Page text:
Delaware – Senate Bill 248 was just introduced on April 7.  This bill would provide for damages of up to $15,000 in veterinary bills for injuries to a pet, the fair market value of a deceased pet, and up to $15,000 for emotional trauma suffered by the pet’s owner. Under this Act, the maximum recoverable sum available as compensation for tortious injury to a pet is $30,000 plus the fair market value of the pet in the event the pet’s death is caused by tortious injury.  The bill has been assigned to the Senate Judiciary Committee.  AKC opposes the “emotional trauma” damages portion of the bill and is reaching out to the sponsor’s office to discuss concerns.

Florida – SB 226/HB 25 seek to establish funding for the care of retired law enforcement dogs. AKC GR supports this legislation. SB 226 passed in both houses and awaits action by the governor.

Florida SB 620, which is supported by AKC, enacts the “Local Business Protection Act.” It authorizes certain businesses to claim damages from a county or municipality that enacts or amends certain ordinances that damage the profits of the business. This potentially provides recourse for some animal-related businesses that, subsequent to the passage of the bill, can document a 15% income loss that resulted from the enactment of local laws. SB 620 passed in both houses and awaits action by the governor.

Georgia –Senate Resolution 868 was adopted on April 4. Supported by AKC and the Georgia Canine Coalition, this resolution recognizes May 1, 2022 as Purebred Dog Day in Georgia. Advocates continue to work to pass legislation to make this an annual day of recognition.

GeorgiaHB 1450, sought to establish certain good practices to assure the well-being of dogs while tethered; however, it included unnecessary limitations for safe, temporary tethering. AKC GR and the Georgia Canine Coalition worked to address concerns with the bill, which did not receive a committee hearing prior to the end of session. Read AKC’s alert.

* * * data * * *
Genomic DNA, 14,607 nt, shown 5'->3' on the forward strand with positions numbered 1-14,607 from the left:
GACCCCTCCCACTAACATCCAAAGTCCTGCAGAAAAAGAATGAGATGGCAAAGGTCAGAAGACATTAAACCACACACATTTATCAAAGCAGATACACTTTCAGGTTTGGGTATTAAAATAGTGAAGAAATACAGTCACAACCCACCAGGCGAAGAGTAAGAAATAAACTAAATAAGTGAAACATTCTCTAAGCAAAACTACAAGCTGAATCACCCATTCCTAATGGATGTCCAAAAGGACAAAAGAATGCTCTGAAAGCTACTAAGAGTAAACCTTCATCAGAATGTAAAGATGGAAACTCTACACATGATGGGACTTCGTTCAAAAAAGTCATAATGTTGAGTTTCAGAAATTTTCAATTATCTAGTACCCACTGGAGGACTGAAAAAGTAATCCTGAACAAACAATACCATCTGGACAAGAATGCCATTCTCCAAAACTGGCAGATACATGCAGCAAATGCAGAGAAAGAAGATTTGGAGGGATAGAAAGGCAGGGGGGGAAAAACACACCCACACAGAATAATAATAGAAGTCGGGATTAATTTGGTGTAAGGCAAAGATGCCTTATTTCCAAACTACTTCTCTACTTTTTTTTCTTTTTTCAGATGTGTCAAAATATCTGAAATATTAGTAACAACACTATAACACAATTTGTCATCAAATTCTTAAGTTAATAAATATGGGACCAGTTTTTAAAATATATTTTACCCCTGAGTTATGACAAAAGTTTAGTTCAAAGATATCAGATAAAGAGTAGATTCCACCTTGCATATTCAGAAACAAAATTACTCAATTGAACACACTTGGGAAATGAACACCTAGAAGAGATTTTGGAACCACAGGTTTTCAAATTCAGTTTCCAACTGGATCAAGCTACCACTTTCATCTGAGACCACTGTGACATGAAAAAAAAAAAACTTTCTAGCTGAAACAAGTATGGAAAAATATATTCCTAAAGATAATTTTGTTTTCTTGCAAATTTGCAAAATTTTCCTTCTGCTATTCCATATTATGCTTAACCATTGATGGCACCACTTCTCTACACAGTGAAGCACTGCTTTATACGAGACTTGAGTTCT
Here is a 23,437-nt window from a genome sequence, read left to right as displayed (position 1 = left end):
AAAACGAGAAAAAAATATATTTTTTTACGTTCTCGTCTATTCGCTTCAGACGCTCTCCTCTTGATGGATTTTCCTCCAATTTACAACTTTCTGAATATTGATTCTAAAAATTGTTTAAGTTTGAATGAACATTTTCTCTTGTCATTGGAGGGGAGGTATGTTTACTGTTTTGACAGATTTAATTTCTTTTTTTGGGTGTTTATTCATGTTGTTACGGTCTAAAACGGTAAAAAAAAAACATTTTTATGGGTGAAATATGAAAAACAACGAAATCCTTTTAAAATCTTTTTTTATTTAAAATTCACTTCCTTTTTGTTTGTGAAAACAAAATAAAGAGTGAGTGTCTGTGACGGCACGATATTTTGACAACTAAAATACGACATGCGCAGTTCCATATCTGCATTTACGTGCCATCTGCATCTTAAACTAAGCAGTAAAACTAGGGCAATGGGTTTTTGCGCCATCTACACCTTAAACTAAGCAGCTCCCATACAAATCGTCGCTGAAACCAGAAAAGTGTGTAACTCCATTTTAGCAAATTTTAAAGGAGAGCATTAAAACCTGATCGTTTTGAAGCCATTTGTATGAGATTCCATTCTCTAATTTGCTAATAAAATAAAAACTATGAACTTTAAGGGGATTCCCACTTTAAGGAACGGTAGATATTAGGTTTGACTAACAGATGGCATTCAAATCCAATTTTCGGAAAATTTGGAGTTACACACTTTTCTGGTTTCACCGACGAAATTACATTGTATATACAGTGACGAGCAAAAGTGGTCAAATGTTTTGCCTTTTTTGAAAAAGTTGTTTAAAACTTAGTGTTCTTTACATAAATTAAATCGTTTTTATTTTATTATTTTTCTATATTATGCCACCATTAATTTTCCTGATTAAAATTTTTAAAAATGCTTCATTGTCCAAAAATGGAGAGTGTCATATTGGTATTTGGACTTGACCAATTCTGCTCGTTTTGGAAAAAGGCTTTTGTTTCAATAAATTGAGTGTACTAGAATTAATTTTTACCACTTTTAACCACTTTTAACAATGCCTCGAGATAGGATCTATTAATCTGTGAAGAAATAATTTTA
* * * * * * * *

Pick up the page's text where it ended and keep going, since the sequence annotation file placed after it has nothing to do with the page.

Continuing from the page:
Georgia – SB 303, an onerous dog breeder bill, did not advance prior to the end of the 2022 session. Over the two-year legislative session, AKC GR and other advocates worked to communicate grave concerns with the bill and to urge that it be amended to contain consumer protection provisions for individuals who obtain a dog.

Hawai’i – The international airport on Oahu is the only port of entry for all dogs and cats entering Hawaii, including service animals, with few exceptions.  Since the airport animal quarantine facility is located on Oahu, the animal inspection fee for service animals arriving on Oahu is waived.  Residents and visitors who arrive at ports of entry on other islands with a service animal must pay the inspection permit fee.  AKC GR supports House Bill 2319, which seeks to require the Hawai’i Department of Agriculture be responsible for all inspection permit fees for service animals that arrive on islands other than Oahu.  An amended HB 2319 has passed two policy committees and has been assigned to House Finance for further consideration.

Hawai’i – Several bills seek to clarify the legal use of service and assistance animals, particularly after the legislature made it a civil violation to misrepresent a service animal in 2018.  AKC GR has determined that these bills do not infringe on the use of service dogs but will continue to monitor for any developments with them.